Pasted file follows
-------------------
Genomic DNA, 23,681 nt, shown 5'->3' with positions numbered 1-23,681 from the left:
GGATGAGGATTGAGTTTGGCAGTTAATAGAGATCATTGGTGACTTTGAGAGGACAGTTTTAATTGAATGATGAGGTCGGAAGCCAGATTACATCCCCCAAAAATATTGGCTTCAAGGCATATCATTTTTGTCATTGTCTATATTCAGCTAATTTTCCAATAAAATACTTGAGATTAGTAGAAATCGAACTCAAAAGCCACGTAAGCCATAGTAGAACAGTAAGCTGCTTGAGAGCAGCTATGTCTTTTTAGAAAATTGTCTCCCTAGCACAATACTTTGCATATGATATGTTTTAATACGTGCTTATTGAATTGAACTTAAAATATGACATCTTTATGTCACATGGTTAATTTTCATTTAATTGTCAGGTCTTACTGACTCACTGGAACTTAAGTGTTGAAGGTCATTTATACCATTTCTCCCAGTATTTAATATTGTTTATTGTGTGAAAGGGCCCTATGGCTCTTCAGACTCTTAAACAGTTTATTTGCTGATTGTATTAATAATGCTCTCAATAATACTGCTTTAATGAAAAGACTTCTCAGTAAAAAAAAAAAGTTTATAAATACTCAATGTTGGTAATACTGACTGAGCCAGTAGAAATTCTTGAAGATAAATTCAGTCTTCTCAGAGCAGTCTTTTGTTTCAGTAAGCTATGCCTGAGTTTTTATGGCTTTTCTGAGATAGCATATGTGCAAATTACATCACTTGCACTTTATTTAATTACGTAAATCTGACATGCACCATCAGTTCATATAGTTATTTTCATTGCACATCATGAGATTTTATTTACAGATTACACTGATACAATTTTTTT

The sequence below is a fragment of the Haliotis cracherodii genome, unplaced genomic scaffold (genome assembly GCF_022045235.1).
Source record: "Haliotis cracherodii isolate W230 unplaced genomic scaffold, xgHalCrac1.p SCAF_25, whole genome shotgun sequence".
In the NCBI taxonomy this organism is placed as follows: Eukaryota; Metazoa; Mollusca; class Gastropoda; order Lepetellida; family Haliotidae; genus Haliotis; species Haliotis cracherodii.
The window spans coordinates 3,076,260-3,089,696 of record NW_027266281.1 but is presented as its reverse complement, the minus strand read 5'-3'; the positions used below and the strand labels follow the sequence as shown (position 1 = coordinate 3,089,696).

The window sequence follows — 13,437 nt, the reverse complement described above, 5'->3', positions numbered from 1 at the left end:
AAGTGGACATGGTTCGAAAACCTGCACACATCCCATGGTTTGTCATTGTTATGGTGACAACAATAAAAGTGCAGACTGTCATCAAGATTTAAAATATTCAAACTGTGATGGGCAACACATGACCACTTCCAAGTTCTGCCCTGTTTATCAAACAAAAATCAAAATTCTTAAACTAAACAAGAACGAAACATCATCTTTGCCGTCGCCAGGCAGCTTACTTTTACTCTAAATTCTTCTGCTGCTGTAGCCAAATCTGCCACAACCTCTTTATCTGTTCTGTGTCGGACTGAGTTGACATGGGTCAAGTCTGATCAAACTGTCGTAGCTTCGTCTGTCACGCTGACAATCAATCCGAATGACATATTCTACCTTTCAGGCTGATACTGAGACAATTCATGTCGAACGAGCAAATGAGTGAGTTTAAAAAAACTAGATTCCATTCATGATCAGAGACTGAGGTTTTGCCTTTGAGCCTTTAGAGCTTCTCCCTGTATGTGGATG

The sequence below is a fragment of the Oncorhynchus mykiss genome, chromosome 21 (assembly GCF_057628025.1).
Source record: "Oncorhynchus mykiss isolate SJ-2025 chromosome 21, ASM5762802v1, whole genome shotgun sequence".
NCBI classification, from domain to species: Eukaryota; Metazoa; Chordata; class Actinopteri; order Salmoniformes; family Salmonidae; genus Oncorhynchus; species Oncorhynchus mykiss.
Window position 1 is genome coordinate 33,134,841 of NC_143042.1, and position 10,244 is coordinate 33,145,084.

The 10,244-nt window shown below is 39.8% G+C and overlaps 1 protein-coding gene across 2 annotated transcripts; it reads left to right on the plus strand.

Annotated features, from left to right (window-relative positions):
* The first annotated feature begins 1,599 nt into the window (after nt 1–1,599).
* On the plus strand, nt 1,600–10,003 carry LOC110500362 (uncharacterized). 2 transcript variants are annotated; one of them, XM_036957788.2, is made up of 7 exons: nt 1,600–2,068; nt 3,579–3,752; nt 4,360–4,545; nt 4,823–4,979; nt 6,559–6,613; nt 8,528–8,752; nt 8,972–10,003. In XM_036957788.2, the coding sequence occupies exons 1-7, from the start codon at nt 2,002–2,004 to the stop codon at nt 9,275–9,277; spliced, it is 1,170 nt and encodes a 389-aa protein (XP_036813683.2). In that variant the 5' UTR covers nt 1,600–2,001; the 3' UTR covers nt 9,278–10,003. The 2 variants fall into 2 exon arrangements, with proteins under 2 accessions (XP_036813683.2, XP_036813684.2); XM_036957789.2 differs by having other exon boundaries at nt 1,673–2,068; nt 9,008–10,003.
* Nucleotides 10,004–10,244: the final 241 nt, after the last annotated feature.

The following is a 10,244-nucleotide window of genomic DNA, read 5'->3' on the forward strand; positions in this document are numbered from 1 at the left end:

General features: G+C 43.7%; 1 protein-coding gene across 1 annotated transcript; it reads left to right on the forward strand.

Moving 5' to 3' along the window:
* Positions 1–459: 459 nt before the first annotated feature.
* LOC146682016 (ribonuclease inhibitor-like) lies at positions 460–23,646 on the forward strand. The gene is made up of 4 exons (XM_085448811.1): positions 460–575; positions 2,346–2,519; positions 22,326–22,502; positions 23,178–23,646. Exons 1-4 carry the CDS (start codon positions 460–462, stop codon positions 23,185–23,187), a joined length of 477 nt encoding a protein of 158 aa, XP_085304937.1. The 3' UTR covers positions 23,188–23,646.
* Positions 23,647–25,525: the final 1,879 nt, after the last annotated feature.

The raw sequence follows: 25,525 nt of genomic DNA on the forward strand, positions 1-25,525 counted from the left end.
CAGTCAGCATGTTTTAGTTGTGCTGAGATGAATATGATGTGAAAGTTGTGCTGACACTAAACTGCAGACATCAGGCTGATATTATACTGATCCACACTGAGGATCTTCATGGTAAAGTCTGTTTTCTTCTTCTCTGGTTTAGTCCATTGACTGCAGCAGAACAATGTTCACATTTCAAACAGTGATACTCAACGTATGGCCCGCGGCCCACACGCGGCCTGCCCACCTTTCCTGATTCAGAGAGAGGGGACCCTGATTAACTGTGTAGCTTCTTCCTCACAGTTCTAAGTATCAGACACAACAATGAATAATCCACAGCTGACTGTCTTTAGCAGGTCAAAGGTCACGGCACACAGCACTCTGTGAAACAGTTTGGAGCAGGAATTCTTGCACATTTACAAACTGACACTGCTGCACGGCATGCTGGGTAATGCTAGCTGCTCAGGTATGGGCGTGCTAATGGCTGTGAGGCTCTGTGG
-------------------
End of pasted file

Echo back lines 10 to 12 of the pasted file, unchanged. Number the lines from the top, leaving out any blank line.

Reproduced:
Source record: "Oncorhynchus mykiss isolate SJ-2025 chromosome 21, ASM5762802v1, whole genome shotgun sequence".
NCBI classification, from domain to species: Eukaryota; Metazoa; Chordata; class Actinopteri; order Salmoniformes; family Salmonidae; genus Oncorhynchus; species Oncorhynchus mykiss.
Window position 1 is genome coordinate 33,134,841 of NC_143042.1, and position 10,244 is coordinate 33,145,084.